County enters "omicron blizzard"

Jan 11, 2022

January 10, 2022 — The county has entered the “omicron blizzard” that’s affecting the rest of the country, according to Public Health Officer Dr. Andy Coren. 

The only known outbreak at this time is at the jail, where fifteen staff and two inmates have tested positive. 

There have been 45 exposures at schools, but Coren declined to shut down the Fort Bragg school district after extra-curricular activities resulted in positive tests, saying he did not think it was warranted at this time.

Northern California does lag behind the southern and central regions of the state, and omicron, while highly transmissible, appears to be less severe than previous variants. But Coren explained that he is hesitant to be optimistic yet, because the long-term effects of the disease are still unknown.

And people keep dying from the virus. As of last week, 106 people were reported to have died from covid in Mendocino County (updated to 109 as of January 10). A new health order, effective February first, adds booster verification to vaccine or testing requirements for emergency and law enforcement personnel, and now includes those working in dental offices and pharmacies. Another health order, also following state and national trends, shortens isolation or quarantine periods from ten days to five days for people who have tested positive or had a close contact with someone who did — provided they test negative and wear a surgical grade mask for the remaining five days. N95 or medical masks are highly recommended, and indoor masking orders statewide  have been extended to February 15. Coren also said he has closed a previous masking loophole in the local protocol, which allowed people who are presenting or performing for a vaccinated audience to take off their masks. That is no longer the case.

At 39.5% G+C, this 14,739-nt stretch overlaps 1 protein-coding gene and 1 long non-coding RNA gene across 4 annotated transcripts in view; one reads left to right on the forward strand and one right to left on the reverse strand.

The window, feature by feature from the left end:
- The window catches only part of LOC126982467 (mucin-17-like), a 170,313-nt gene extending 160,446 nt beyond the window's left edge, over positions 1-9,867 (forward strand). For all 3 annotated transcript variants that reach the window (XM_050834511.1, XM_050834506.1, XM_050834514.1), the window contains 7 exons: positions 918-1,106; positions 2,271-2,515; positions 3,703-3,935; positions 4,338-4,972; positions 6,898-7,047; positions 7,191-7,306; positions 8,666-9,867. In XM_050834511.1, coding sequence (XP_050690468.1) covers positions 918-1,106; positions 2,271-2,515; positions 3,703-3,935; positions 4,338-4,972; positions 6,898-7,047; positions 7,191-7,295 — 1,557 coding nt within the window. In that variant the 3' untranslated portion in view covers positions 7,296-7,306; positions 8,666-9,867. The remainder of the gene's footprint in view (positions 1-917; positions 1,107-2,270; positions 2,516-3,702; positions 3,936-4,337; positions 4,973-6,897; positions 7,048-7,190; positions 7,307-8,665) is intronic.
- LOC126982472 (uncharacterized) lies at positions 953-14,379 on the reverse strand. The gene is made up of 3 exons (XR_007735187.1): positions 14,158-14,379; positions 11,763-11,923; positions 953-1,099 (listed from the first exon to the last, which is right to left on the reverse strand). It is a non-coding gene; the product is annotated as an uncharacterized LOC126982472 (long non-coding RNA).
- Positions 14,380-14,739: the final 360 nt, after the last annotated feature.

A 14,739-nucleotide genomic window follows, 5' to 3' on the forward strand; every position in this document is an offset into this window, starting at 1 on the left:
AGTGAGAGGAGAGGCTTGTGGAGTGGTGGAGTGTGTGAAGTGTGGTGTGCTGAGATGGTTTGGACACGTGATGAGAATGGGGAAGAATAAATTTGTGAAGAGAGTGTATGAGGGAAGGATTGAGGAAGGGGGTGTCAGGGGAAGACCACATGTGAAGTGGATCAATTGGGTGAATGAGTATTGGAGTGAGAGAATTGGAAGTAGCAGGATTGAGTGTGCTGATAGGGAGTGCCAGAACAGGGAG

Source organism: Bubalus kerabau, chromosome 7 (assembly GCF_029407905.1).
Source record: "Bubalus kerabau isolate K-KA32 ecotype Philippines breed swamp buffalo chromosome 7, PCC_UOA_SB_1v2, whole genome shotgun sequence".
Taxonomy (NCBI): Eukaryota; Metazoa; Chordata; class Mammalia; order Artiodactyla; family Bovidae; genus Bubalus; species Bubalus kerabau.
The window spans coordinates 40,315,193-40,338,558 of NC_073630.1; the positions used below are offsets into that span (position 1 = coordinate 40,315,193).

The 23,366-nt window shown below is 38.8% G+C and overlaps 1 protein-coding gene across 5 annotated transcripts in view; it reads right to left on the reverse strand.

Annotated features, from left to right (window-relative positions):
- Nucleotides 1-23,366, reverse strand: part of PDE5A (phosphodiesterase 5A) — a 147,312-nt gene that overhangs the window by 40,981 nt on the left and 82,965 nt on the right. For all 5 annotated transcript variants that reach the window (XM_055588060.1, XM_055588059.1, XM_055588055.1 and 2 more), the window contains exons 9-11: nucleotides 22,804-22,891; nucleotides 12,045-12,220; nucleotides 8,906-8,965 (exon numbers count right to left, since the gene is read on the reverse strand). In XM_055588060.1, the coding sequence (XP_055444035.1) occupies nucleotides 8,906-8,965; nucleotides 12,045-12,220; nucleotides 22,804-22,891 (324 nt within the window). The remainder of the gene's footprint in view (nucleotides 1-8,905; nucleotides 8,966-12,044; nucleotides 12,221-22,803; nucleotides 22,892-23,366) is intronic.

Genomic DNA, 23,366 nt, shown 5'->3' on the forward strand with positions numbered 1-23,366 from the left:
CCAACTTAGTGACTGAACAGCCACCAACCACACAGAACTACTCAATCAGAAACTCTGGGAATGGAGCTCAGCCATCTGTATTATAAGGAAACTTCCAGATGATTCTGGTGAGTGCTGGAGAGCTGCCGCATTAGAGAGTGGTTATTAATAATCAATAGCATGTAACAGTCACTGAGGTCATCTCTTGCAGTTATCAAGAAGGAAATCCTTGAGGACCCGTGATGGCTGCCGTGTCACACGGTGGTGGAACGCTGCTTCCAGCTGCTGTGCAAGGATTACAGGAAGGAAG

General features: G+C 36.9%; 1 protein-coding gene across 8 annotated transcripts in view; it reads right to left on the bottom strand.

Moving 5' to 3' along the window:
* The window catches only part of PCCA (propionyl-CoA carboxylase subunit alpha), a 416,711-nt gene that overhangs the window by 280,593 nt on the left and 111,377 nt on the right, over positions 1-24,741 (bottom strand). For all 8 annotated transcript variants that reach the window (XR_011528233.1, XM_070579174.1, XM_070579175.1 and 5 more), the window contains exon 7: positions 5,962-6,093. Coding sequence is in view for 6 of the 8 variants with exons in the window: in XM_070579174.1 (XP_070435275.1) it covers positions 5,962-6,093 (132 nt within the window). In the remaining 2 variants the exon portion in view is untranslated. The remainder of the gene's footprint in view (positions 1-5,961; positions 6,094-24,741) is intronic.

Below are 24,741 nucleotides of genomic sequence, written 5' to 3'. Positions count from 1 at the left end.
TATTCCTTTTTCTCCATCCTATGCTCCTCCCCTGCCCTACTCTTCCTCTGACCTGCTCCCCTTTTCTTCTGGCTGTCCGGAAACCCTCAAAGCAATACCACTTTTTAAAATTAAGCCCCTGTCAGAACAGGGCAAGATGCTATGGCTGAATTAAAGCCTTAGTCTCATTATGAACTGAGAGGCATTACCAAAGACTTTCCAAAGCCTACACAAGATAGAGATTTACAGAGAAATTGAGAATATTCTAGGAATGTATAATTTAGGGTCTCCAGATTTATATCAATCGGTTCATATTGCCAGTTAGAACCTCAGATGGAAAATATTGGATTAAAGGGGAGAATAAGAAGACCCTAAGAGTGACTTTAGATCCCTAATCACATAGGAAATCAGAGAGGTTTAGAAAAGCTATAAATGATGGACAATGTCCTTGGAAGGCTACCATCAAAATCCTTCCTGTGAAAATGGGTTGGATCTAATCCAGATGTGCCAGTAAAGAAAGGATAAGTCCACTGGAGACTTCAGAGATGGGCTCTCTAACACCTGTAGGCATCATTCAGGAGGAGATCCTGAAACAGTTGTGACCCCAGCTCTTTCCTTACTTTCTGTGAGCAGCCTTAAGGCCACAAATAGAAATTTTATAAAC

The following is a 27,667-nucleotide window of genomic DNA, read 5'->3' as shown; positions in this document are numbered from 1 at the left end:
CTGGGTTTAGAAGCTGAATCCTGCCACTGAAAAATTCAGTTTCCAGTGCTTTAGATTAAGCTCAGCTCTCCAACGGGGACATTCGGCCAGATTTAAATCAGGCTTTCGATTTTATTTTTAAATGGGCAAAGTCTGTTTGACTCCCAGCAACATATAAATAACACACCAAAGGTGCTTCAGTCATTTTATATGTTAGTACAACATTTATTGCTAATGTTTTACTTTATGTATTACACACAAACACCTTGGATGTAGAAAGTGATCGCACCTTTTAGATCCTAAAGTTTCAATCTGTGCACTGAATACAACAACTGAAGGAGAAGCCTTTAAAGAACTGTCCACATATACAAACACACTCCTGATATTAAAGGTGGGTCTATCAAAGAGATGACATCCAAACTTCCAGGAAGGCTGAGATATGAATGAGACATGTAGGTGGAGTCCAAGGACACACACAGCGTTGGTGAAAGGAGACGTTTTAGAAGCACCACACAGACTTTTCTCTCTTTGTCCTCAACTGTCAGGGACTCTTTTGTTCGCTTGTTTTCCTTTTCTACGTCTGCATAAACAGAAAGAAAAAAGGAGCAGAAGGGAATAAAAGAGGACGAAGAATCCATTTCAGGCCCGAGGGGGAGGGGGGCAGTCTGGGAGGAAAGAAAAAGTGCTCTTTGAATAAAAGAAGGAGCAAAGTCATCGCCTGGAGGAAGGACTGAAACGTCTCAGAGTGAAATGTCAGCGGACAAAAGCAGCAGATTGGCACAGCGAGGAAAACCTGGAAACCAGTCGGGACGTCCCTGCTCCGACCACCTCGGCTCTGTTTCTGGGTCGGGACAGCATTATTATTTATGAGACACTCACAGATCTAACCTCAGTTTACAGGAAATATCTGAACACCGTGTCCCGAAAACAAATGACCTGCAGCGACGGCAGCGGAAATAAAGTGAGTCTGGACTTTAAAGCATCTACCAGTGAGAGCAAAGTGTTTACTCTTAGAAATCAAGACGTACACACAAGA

The main strategy for carrying on with a semi-normal life, in terms of employment and social engagements, is testing. But tests, particularly rapid tests, are in short supply. Even PCR tests are running low. Coren said the county distributed 14,000 rapid tests before the holidays, and that local school districts got their allotment ahead of many others in the state. But employers can impose testing requirements beyond those issued by public health departments. State orders are often based on CDC findings and are duplicated in local orders. Testing requirements, sometimes even for those who are fully vaccinated with all three shots, can leave people scrambling for a test they need to get back to work but can’t find.

Rapid tests only became widely available to the general public in the US a few months ago. Now their scarcity is just the latest in pandemic-related supply chain woes.

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